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Publication numberUS2596844 A
Publication typeGrant
Publication dateMay 13, 1952
Filing dateDec 31, 1949
Priority dateDec 31, 1949
Publication numberUS 2596844 A, US 2596844A, US-A-2596844, US2596844 A, US2596844A
InventorsJoseph B Clark
Original AssigneeStanolind Oil & Gas Co
Export CitationBiBTeX, EndNote, RefMan
External Links: USPTO, USPTO Assignment, Espacenet
Treatment of wells
US 2596844 A
Images(6)
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Description  (OCR text may contain errors)

Patented May 13, 1952 TREATMENT OF WELLS Joseph B. Clark,

Tulsa, Okla., assignor to Stanclind Oil and Gas Company, Tulsa, poration of Delaware Okla., a cor- No Drawing. Applicati n December 31, 1949,

Serial No. 136,394

23 Claims.

This invention pertains to the treatment of oil and gas wells. More particularly, this invention pertains to a method of increasing the productivity of an oil or gas well by providing lateral drainage channels in selected formations adjacent a well. This application is a continuation-in-part of my application Serial Number 29,932, filed May 28, 1948.

In the art of increasing the productivity of oil and gas wells, various methods have been proposed for increasing the drainage area within a selected producing zone. For example, nitroglycerin is detonated in a well in some cases either to enlarge the well diameter or fracture the formations immediately adjacent a well. The use of nitroglycerin in this art is, however, restricted in many cases, due to the presence of pipe in the hole, the expense, the hazards, etc. Horizontal drilling is likewise employed to increase the surface area of a well in a selected zone. The increased productivity, however, is rarely commensurate with the increased cost. Furthermore, both of these processes are further limited by their inability when used in ordinarydiameter oil or gas wells to extend the drainage channels an appreciable distance into the selected zone. Acidizing is sometimes practiced to increase the permeability of the formations adjacent a well, but this process is generally limited to use in calcareous formations.

Accordingly, it is an object of this invention toprovide an improved method of completing L wells. Another object of this invention is to provide an improved composition for fracturing producing formations. A more specific object of this invention is to provide a method of fracturing a formation penetrated by a well by injecting a gelled oily liquid into the formation and subsequently reducing the viscosity of this gelled liquid by breaking the gel in situ in the formation, whereby a permeable channel is produced in the formation to conduct fluids from the formation into the well. Still another object of this invention is to provide an improved fracturing liquid for deep earth formations, the liquid containing a bodying agent and initially, due tofthe bodying agent,having a considerably retarded tendency to filter through the formations but eventually having an increased tendency to filter through the formations to avoid permanently plugging the flow channels from the formation into the well.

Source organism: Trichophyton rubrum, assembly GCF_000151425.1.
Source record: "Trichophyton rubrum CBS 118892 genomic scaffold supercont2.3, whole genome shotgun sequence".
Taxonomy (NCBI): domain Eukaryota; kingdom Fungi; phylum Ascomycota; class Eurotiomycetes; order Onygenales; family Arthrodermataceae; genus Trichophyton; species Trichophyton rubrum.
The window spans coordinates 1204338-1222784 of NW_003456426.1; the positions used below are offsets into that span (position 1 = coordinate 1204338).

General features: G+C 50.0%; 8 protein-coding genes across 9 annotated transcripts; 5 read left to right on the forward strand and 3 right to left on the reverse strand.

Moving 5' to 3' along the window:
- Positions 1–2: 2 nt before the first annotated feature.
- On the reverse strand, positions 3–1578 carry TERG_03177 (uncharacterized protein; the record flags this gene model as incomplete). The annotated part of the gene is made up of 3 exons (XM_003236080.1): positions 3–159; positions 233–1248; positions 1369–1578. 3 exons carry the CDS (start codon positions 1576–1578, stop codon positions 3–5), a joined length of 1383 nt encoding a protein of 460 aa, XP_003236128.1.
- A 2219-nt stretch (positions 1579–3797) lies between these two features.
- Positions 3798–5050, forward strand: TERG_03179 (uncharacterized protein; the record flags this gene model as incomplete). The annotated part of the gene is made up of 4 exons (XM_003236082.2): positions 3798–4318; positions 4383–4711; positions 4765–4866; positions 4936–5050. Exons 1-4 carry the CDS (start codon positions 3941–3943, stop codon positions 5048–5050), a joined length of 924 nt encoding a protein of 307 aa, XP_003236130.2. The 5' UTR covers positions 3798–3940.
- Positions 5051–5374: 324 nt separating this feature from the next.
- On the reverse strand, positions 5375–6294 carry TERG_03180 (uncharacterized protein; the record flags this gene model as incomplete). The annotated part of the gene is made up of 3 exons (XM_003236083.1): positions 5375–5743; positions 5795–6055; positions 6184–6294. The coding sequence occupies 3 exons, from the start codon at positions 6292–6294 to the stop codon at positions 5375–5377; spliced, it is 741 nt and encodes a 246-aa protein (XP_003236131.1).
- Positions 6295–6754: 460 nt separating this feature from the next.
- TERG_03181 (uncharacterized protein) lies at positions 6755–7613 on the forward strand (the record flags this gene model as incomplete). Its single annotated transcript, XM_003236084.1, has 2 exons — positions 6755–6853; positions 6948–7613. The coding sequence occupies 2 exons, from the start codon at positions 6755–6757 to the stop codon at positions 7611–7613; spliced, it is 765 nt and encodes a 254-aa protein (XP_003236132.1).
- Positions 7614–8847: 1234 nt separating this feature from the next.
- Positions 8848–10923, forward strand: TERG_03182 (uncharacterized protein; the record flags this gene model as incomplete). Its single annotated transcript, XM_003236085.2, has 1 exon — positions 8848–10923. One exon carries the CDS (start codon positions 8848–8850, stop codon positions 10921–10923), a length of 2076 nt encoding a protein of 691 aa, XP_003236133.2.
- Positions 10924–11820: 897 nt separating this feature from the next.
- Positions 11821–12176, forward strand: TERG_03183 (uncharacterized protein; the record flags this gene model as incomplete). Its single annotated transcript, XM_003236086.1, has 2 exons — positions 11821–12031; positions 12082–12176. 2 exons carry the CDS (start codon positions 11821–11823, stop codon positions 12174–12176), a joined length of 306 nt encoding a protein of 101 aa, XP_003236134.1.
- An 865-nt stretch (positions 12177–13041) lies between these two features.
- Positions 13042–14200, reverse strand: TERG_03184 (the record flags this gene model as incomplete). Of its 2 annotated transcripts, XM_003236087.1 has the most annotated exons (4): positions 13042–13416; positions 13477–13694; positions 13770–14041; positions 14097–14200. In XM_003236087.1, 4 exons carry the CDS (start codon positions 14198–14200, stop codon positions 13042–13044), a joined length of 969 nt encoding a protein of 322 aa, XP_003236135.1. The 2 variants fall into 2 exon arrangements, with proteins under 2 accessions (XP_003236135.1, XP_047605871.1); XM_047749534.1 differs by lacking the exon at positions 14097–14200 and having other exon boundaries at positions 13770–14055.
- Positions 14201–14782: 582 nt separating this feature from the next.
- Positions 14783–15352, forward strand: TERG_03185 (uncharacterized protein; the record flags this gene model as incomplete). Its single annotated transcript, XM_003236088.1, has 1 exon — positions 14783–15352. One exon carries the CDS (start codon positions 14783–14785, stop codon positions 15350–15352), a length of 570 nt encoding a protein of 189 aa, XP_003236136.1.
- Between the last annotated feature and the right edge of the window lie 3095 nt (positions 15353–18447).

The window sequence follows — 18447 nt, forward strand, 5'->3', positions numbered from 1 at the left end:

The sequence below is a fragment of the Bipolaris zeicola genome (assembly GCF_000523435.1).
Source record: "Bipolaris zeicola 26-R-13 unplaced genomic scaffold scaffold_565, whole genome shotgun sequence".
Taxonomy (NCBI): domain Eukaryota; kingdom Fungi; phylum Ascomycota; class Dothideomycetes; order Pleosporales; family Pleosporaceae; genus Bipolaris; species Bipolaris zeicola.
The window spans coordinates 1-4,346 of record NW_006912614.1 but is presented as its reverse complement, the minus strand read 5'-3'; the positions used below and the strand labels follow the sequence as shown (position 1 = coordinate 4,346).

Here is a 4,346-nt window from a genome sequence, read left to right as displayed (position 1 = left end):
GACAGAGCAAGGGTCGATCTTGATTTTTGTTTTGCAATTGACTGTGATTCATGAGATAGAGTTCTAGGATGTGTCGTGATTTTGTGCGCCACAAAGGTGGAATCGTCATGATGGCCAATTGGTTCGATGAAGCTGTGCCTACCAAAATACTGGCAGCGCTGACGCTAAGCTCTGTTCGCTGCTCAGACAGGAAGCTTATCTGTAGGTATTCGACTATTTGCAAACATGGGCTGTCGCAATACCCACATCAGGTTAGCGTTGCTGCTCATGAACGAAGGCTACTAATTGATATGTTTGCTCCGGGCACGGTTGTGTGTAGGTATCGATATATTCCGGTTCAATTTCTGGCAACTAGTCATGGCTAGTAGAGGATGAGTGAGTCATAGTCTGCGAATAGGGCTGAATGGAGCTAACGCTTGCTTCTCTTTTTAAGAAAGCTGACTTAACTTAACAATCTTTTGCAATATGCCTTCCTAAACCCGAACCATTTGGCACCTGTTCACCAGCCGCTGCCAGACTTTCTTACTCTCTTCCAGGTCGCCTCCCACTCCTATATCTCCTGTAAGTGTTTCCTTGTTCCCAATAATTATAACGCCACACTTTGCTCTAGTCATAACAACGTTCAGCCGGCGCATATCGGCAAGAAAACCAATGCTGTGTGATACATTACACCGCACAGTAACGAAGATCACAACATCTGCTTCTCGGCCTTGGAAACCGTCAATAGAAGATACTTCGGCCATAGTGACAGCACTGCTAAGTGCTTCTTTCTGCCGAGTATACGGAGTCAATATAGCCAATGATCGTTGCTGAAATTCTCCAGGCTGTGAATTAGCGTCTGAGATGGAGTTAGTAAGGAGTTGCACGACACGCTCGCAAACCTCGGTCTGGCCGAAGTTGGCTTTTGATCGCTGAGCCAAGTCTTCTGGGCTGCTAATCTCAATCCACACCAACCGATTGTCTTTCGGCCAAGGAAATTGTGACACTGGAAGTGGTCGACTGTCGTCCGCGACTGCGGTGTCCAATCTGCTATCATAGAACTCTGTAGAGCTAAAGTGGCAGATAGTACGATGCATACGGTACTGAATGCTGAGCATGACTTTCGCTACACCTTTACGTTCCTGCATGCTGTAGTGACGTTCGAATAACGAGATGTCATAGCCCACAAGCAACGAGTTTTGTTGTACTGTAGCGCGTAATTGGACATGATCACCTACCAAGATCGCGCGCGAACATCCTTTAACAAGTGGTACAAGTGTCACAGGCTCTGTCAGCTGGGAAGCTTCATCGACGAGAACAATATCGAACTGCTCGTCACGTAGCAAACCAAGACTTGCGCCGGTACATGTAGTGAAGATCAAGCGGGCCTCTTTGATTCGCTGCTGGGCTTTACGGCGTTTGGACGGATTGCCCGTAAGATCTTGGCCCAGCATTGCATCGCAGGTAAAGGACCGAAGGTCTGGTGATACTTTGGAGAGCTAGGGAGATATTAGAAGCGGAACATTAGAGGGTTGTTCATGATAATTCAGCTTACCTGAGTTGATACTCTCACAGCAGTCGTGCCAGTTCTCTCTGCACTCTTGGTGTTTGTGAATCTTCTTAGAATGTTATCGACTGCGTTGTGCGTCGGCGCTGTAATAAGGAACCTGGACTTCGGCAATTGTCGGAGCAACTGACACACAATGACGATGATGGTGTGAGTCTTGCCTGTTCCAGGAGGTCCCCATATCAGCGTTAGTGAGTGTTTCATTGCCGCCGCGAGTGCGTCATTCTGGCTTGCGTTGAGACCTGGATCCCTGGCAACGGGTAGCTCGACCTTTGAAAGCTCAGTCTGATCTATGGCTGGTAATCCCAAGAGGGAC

In the present invention, which is directed generally to the art of producing permeable channels from oil or gas wells to remote points 'peptizer.

in a formation, certain soaps are added to the oily fracturing liquid to body or gel the oily liquid and produce a highly desirable, low-penetrating liquid. These channels are created by applica tion of hydrostatic pressure to these low-penetrating oily liquids (as hereinafter defined) sufiicient to produce a crack or fracture in a formation. To produce such a fracture, I first place the low-penetrating liquid in the well opposite the zone to be fractured. Pressure is then applied to the liquid; and, due to its retarded tendency to filter through the formations, a pressure is built up in the well sufiicient to produce a fracture, generally along a. bedding plane where the tensile strength of Stratified rock is weakest. The invention is, however, not limited to fracturing formations along a horizontal plane for occasionally, especially in non-Stratified formations, the formation appears to fracture along a vertical plane. In any case, the low-penetrating liquid is pumped into the well at a rate which causes the pressure to rise to the point that a fracture occurs. This formation breakdown pressure is recognized generally by a sharp break or leveling-ofi in pressure after which the liquid may be injected into the formation crevice at high rate without a substantial increase in pressure. This body of gelled low-penetrating liquid in the fracture, having a tendency to retard flow of the interstitial or formation fluids from the formations through the fracture, is removed by the addition of a gel breaker or by producing the well.